1. Siddiqi, Sameer M. PhD
  2. Kareddy, Vishnupriya
  3. Uscher-Pines, Lori PhD
  4. Chari, Ramya PhD


Context: Disaster citizen is the use of scientific methods by the public to address preparedness, response, or recovery needs. Disaster citizen science applications with public health relevance are growing in academic and community sectors, but integration with public health emergency preparedness, response, and recovery (PHEPRR) agencies is limited.


Objective: We examined how local health departments (LHDs) and community-based organizations have used citizen science to build public health preparedness and response (PHEP) capabilities. The purpose of this study is to help LHDs make use of citizen science to support PHEPRR.


Design: We conducted semistructured telephone interviews (n = 55) with LHD, academic, and community representatives engaged or interested in citizen science. We used inductive and deductive methods to code and analyze interview transcripts.


Setting: US and international community-based organizations and US LHDs.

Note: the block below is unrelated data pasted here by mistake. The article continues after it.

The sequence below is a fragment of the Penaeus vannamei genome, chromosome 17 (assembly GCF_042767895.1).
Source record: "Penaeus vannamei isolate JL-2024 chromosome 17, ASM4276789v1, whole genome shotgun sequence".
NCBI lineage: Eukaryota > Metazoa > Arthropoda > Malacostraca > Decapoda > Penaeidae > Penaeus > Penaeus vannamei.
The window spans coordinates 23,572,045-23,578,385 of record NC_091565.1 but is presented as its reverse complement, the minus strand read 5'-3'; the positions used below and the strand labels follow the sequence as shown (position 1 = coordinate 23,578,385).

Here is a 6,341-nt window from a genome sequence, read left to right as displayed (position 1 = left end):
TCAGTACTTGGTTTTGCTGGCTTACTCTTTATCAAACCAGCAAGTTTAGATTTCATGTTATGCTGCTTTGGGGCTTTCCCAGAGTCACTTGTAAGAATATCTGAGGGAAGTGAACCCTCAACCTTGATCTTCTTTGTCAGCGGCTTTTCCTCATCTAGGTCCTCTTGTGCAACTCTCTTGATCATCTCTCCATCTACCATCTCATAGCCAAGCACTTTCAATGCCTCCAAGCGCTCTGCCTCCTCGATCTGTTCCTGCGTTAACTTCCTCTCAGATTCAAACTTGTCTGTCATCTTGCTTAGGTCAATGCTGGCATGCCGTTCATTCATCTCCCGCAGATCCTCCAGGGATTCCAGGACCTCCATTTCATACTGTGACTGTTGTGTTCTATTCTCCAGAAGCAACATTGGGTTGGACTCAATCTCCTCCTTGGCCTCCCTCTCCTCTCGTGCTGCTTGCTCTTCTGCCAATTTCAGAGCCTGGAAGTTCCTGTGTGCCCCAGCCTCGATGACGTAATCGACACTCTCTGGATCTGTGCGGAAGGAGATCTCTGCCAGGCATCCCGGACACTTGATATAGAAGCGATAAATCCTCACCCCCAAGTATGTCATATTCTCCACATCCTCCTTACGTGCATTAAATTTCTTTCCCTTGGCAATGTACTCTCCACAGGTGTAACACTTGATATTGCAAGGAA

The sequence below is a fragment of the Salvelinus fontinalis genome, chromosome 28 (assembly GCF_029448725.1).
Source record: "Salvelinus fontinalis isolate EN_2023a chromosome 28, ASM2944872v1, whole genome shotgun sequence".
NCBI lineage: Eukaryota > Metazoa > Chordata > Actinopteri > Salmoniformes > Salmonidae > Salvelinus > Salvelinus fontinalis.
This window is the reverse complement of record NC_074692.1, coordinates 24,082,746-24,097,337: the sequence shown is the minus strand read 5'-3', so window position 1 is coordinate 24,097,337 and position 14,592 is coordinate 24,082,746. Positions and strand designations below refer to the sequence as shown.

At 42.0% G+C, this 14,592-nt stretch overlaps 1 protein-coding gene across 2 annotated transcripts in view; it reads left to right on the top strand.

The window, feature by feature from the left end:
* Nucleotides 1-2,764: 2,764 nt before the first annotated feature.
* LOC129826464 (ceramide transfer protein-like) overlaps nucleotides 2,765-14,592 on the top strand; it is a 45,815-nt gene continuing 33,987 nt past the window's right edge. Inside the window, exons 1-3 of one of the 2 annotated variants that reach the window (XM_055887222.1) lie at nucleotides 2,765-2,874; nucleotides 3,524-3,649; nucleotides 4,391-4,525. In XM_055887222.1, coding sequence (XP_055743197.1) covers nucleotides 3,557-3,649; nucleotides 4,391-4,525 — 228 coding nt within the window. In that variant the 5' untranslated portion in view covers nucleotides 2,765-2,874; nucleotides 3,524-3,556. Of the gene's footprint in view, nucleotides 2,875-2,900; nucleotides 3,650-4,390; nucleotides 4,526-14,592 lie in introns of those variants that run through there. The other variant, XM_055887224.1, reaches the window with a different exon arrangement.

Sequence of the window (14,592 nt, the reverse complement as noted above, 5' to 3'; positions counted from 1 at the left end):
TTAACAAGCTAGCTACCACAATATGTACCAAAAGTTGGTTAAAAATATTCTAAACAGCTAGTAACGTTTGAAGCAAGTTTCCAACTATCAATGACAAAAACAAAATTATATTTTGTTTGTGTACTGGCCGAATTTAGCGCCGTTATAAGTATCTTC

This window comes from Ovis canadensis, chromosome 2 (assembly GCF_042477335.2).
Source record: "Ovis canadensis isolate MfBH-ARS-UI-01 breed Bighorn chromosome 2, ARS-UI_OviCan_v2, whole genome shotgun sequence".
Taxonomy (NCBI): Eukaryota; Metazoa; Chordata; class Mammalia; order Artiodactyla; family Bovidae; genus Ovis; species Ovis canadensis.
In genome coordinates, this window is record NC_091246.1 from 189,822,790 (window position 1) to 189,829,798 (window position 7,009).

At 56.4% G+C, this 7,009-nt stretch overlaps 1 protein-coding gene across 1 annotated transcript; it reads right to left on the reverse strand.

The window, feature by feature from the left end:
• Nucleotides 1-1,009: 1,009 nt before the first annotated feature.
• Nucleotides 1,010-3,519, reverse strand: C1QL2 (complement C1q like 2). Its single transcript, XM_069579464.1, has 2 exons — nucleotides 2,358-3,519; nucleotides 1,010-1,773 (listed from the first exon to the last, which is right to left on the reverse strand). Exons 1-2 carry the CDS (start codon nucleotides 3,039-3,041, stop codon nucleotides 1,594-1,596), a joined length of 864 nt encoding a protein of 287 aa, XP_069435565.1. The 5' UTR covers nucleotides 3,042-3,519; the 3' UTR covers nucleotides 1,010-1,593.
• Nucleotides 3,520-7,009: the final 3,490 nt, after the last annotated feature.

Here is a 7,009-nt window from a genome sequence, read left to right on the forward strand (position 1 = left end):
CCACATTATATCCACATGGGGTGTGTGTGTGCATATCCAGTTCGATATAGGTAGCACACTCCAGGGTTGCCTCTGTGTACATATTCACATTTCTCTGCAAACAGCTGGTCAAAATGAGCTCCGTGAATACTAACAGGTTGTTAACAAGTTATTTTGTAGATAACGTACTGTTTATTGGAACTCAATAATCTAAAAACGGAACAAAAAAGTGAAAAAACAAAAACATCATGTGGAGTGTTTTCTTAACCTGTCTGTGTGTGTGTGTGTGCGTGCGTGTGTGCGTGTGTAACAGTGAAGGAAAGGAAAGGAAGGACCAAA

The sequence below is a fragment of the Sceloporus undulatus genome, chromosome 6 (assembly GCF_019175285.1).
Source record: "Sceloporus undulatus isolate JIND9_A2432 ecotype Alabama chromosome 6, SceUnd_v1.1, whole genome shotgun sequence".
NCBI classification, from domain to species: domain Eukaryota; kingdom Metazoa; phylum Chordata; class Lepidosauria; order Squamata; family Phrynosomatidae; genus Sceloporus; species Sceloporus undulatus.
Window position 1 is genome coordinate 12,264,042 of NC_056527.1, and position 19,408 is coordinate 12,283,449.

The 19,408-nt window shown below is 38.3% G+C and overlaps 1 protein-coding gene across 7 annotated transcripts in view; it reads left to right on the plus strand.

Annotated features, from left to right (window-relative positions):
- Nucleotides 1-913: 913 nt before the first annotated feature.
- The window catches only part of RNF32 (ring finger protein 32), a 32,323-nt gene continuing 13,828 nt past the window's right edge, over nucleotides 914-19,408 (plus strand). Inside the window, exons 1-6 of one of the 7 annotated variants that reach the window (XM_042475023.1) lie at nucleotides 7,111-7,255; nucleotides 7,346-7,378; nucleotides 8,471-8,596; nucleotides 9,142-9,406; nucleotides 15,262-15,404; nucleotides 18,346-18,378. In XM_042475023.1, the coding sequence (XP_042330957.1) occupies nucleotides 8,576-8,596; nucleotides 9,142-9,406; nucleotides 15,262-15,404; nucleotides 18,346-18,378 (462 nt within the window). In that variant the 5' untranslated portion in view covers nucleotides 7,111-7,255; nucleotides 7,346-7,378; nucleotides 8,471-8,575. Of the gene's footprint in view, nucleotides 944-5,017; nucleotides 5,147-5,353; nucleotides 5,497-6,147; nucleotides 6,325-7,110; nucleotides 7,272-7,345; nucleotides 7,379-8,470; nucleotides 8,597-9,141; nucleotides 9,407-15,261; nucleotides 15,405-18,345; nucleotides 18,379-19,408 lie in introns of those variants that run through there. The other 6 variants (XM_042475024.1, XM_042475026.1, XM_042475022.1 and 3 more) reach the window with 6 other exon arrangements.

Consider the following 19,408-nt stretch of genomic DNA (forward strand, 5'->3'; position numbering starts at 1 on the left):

Participants: Participants included 18 LHD representatives reflecting diversity in geographic regions and population sizes served and 31 disaster citizen science project leaders and 6 citizen science thought leaders.


Main Outcomes: We identified challenges LHDs and academic and community partners face in using citizen science for PHEPRR as well as strategies to facilitate implementation.


Results: Academic and community-led disaster citizen science activities aligned with many PHEP capabilities including community preparedness, community recovery, public health surveillance and epidemiological investigation, and volunteer management. All participant groups discussed challenges related to resources, volunteer management, collaborations, research quality, and institutional acceptance of citizen science. The LHD representatives noted unique barriers due to legal and regulatory constraints and their role in using citizen science data to inform public health decisions. Strategies to increase institutional acceptance included enhancing policy support for citizen science, increasing volunteer management support, developing best practices for research quality, strengthening collaborations, and adopting lessons learned from relevant PHEPRR activities.


Conclusions: There are challenges to overcome in building PHEPRR capacity for disaster citizen science but also opportunities for LHDs to leverage the growing body of work, knowledge, and resources in academic and community sectors.